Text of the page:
2023 customer loyalty predictions


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The cost of living crisis is biting and we don’t need to look hard to find evidence of this. The Guardian’s business tracker following the recent Black Friday paint’s a telling picture. Three of the leading stories are; the Tesco CEO calling for more targeted support, consumers cutting back on spending and retail footfall on the day itself being way below pre-pandemic levels. 

Unfortunately, this is indicative of more to come in 2023 and it is putting retailers and brands under pressure like never before. Under the weight of these macro pressures, we’re going to see some major changes in retail, particularly with regards to loyalty as both brands and consumers seek to maximise every avenue.

That in mind, here are seven predictions for the coming year:

  • Brand switching will be on a rise as consumers look for better deals

As consumers’ disposable income shrinks due to rising prices of food, fuel and other essential items, brand switching is inevitable. This is because shoppers spend more time and energy looking for the best deals and ways to save money. According to Toluna’s recent research, 68% of consumers’ spending has been impacted by rising prices and living costs, which is considerable. Brands will do their best to prevent losing customers to competition via rewards and offers and emotional connections.

  • Cashback will increase in popularity

Together with rising inflation, instant and monetary rewards have been well sought after. We’ve seen a rise in enquiries for cashback loyalty schemes from businesses worldwide and Google Trends confirms for this to be reflected in the consumer demand too. The chart below shows a consistently high search interest in cashback reward programs in the past 12 months. This once again shows that easy to grasp reward concepts that require little effort are popular among the consumers. 

  • Brands will look for reward partnerships

Reward partnerships have mostly been popular in sectors where it’s difficult to use own products and services as rewards (e.g. finance, insurance, telecommunications). The tightening budgets of marketing departments will however drive demand for reward partnerships outside of traditional industries. Loyalty programs and loyalty points can be a financial burden on any company, in particular when the cost of rewards lies solely on one brand. This is why we predict that reward partnerships will be popular, as they help to relieve some of the redemption costs. 

Additionally, from a consumer perspective, they provide a more varied and targeted value to customers. Brands offering rewards from other companies recognizes the complex needs and wants of the customer. It means you as a brand show that you value customer loyalty beyond the scope of wanting brand-related rewards.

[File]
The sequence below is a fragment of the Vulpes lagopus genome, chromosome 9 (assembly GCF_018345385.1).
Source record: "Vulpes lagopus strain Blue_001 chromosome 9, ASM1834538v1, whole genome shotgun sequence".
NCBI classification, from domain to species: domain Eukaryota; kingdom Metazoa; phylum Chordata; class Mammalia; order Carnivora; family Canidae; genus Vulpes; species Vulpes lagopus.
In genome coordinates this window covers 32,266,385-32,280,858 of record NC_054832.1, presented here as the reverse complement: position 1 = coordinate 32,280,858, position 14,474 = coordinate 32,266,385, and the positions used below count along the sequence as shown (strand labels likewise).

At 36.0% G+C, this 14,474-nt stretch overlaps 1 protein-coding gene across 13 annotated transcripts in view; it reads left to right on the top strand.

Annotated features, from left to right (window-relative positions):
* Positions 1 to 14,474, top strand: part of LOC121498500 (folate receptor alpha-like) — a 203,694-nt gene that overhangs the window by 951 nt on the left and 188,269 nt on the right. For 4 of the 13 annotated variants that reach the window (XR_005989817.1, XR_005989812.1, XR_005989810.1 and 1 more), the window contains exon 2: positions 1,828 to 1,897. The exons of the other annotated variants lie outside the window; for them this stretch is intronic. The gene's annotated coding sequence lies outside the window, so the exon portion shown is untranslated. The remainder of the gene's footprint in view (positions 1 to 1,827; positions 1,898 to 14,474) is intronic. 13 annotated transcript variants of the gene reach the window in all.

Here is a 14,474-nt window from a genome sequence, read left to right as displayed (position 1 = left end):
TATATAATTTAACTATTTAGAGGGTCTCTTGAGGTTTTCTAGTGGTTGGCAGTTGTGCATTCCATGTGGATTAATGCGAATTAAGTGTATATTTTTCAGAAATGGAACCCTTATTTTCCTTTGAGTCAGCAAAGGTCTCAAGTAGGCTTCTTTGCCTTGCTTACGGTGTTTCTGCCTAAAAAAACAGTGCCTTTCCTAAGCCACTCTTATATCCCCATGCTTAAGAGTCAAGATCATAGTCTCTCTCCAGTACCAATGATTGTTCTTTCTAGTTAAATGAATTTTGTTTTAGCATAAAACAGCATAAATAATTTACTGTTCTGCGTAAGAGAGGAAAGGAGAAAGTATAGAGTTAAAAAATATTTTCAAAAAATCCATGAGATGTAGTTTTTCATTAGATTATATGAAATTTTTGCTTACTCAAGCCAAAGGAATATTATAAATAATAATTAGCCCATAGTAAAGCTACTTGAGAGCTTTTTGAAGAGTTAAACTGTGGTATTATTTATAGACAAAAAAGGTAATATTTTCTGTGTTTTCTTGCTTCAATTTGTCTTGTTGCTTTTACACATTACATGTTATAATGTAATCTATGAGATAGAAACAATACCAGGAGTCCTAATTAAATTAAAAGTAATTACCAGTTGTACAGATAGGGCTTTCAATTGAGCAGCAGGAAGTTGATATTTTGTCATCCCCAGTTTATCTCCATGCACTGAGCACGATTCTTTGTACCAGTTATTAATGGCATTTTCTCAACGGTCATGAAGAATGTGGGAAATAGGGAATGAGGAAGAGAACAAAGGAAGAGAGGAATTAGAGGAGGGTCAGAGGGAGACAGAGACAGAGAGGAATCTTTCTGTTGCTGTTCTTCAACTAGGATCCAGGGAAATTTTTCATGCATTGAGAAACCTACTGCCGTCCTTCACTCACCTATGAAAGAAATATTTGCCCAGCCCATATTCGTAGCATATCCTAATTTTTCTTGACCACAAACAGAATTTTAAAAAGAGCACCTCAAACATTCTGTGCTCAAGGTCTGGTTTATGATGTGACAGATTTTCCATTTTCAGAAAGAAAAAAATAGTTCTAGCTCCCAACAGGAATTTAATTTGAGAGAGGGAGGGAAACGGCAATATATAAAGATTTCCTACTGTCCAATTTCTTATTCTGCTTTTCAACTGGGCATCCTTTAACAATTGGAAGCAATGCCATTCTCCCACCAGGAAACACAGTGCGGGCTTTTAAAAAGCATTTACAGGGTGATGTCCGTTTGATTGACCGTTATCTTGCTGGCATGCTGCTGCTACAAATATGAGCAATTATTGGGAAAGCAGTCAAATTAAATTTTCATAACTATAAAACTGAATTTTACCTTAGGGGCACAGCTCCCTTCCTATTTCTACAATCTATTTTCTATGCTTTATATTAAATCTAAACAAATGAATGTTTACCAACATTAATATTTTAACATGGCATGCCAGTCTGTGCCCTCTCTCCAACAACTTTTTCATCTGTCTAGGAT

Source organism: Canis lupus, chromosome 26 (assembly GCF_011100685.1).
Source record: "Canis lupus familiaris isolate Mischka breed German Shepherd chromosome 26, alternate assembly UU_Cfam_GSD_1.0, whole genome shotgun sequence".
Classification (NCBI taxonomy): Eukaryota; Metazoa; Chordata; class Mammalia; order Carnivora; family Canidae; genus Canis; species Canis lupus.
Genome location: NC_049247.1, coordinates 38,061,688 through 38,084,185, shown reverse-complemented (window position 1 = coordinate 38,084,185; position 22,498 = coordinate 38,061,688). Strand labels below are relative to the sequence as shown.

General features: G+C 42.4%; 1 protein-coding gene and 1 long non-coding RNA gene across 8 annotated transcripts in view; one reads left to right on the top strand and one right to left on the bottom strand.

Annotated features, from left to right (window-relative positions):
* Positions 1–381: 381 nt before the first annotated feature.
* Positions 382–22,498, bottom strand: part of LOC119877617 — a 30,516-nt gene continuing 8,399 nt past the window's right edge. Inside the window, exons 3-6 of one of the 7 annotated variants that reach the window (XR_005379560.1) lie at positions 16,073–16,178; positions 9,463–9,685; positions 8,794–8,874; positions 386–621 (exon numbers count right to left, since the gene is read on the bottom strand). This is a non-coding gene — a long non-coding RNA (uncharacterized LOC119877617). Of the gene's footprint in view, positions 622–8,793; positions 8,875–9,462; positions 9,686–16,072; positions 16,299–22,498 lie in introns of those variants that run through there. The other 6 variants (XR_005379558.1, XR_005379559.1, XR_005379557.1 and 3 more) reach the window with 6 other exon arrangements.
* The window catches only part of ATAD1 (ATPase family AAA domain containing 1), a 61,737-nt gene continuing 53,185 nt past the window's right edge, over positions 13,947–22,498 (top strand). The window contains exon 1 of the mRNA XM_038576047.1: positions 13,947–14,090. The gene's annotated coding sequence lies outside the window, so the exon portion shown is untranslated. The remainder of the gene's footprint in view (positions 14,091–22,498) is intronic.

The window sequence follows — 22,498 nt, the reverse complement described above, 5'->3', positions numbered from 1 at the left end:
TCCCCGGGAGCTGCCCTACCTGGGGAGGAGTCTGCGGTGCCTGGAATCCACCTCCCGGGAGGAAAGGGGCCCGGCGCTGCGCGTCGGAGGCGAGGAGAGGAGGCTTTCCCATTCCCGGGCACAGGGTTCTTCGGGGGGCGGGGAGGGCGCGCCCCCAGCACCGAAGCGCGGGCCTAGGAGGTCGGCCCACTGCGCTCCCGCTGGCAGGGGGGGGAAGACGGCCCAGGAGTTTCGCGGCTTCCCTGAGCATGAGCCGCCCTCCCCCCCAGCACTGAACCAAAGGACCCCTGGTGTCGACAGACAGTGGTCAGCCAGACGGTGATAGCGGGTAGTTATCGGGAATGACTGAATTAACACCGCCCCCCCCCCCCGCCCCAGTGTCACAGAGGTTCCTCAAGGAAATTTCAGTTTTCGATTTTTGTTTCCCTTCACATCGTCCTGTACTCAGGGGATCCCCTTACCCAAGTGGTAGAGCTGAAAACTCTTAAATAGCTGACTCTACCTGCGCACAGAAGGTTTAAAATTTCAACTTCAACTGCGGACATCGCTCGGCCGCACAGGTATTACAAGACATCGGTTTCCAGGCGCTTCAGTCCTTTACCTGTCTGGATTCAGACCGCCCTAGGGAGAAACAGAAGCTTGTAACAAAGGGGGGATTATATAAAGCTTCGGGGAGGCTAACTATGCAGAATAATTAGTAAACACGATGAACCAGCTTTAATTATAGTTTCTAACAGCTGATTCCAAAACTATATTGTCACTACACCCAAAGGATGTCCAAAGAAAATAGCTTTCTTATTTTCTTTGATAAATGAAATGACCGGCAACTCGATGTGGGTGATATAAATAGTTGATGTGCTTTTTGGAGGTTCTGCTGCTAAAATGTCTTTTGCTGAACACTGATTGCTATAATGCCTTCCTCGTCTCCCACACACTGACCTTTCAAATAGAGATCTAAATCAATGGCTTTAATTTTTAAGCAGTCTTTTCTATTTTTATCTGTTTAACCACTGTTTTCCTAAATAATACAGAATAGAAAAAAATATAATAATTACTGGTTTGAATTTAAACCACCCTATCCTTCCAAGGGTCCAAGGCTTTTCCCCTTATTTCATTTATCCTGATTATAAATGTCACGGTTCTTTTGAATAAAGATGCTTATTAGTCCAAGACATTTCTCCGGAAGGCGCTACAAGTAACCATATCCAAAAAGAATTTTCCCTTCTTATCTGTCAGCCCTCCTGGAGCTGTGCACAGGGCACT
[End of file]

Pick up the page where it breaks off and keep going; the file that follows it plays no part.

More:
• The dawn of FMCG/CPG loyalty

FMCG and CPG companies have historically been unable to directly drive customer loyalty without heavily relying on third party sellers and non-trackable advertising. Whilst social media and innovative approach to campaigns have allowed these brands to start communicating directly with their end-customers, customer loyalty in this industry is still in its infancy. Nevertheless, there are now new technologies erupting that will provide the opportunity for FMCG and CPG brands to understand their consumers better on an ongoing basis. There has been a lot of interest in such solutions lately and we predict the results of this will start to dawn in 2023.

  • Gamification & new-world rewards

In 2022, we started seeing global brands offering NFT rewards and web3 experiences as part of their customer engagement and loyalty offerings. Surprisingly (or not), they have become very popular amongst consumers and continue to drive engagement, buzz and PR. This is hence likely to continue and become a more common part of loyalty programs in 2023, along with other forms of gamification.

  • Even more seamless experience

The trend of increasingly smoother loyalty user experience will continue. Brands will be exploring new technologies and solutions that help them provide the best possible experience. This means integrations and single sign-on (SSO) connections that allow a true omnichannel experience to consumers, are non-negotiable now. No more siloed technologies and clunky systems.

  • Emphasis on savings & providing value

As we’re slowly but surely entering recession, struggling with the energy and cost of living crisis, brands will need to highlight increasingly more how they are helping consumers save money and get better value. Emotional loyalty will be crucial in winning the trust and dollars of consumers. Since money is also tight for companies, brands must hone in on the extra value they bring to the table, such as personalised offers that hit the spot, helpful content that answers consumers’ questions, and tangible savings they can make through collecting points or cashback.

Time will tell if these all come to fruition but one thing is for certain, we’re going to see some serious disruption in the next 12 months. While this will lead to pain for some in the short term, it’ll likely lead to an improved retail ecosystem in the future.

Achille Traore
Achille Traore is CEO of White Label Loyalty. Acknowledged as one of the top 100 Retail Technology Entrepreneurs in UK in Fresh Business Thinking’s Shift100 list, associated with KPMG, Achille’s tech innovations have helped SME’s compete with larger corporations, improve customer retention and create a more loyal customer base. Achille achieved a masters in international business and economics from Stockholm university and SKEMA business school.


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